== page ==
value to be manipulated is entered first, followed by the operator, and
  then the number of bits to rotate.

  The Control-right arrow will use a logical shift if the display does not
  show the sign. In Signed mode, an arithmetic shift is performed.

  The three types of PEEK work by treating the value in the display as a
  pointer into the computer's memory. The value at that memory location is
  then moved into the display. For PEEK WORD and PEEK BYTE, the value is
  sign-extended if the Sign mode is set. Attempting to PEEK LONG or PEEK
  WORD at an odd address will generate an error.


  When it first runs, ColaCalc looks for a file called COLACALC.DAT in the
  same folder where COLACALC.PRG is, which contains configuration
  information.  This file can be modified with a text editor. Each line
  contains one keyboard equivalent or function key assignment. The first
  part of a line must always contain data to be read by ColaCalc; the
  remainder of the line is ignored and can be used for comments. Blank
  lines are ignored.

  The basic layout of the file is as follows:

    Default display state
    Key to activate
    26 Operators and display controls
    10 Function key defaults
    Screen buffer size

  The first line must contain three characters for the default display, and
  they must all be lowercase. All other values must either be in hex or
  must be a single raw ASCII character. The various values can be separated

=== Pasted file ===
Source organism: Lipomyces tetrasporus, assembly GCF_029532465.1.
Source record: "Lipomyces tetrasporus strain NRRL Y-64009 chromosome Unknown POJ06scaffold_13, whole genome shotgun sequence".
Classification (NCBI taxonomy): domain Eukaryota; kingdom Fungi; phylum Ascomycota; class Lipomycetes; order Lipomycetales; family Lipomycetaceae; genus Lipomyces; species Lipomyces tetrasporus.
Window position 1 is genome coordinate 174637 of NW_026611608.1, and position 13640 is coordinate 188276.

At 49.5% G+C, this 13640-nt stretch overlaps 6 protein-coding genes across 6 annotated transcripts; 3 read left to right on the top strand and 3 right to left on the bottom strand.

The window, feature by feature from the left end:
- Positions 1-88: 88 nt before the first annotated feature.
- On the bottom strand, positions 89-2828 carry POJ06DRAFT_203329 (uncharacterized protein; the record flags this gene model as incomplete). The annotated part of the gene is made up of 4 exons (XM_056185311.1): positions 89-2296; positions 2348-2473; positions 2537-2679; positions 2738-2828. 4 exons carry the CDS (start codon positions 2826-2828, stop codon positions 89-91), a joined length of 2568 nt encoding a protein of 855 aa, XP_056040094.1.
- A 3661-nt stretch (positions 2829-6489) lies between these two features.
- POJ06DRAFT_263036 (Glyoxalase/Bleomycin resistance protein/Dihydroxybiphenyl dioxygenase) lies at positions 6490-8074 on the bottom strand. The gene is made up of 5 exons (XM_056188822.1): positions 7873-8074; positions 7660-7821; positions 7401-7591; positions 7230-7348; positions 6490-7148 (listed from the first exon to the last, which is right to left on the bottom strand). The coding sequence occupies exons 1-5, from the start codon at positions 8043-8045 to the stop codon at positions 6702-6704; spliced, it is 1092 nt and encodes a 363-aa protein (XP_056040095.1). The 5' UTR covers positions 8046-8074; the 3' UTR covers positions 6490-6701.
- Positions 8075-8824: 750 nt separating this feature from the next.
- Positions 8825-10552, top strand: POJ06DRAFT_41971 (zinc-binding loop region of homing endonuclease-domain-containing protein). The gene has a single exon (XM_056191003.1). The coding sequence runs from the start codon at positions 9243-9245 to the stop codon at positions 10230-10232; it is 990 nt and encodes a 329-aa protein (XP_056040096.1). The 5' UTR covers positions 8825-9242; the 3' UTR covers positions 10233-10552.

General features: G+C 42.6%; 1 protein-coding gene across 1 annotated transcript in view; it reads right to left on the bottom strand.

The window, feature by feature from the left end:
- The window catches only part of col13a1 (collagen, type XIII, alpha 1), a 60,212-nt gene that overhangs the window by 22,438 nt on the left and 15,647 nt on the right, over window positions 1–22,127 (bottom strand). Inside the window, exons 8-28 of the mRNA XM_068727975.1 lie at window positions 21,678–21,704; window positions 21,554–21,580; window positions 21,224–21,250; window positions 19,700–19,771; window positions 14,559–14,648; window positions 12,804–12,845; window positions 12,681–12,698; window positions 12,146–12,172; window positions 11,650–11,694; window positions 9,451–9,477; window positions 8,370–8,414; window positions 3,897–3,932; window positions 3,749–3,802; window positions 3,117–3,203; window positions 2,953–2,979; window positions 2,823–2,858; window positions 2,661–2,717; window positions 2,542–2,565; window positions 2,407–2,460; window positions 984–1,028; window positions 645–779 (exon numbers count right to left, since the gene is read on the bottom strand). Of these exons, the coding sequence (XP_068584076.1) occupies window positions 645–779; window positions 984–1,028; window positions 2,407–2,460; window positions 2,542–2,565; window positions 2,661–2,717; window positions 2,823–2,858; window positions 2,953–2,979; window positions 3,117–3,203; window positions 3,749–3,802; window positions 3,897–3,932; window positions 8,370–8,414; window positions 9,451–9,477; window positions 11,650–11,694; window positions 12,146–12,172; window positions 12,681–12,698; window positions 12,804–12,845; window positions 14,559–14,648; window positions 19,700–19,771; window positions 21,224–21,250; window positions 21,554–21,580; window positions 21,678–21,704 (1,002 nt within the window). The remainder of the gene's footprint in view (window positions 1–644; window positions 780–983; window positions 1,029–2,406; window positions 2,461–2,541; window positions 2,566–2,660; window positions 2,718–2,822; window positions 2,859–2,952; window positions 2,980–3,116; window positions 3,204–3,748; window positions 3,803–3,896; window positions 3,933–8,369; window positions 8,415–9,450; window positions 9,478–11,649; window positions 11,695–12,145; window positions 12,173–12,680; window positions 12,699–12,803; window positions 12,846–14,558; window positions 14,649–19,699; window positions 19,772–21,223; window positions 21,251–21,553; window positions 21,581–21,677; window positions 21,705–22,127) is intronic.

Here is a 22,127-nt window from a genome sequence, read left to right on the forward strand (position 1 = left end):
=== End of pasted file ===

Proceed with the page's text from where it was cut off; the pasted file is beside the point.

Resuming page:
by spaces or tabs.

  There are two ways that keypresses can be defined: either by ASCII value
  or by scan code. To define a keypress by ASCII, enter an asterisk in the
  first column and the ASCII character (either the character itself or its
  hex value) in the second column. To enter a keypress by its scan code,
  the first column contains the shift key status, from the table below, and
  the second contains the scan code:

    Key Pressed:     Value:
    Right Shift        1
    Left Shift         2
    Control            4
    Alternate          8

  For example, to specify the "p" key, you would use "* p". To specify
  Control-Alternate-p, you would use "C 19" (8+4=C, and $19 is the scan
  code.) The Keypress mode in ColaCalc (activated with the Help key) is
  helpful for determining what values to use.

  Screen Buffer Size

  When ColaCalc first runs, it allocates all the memory it will ever use.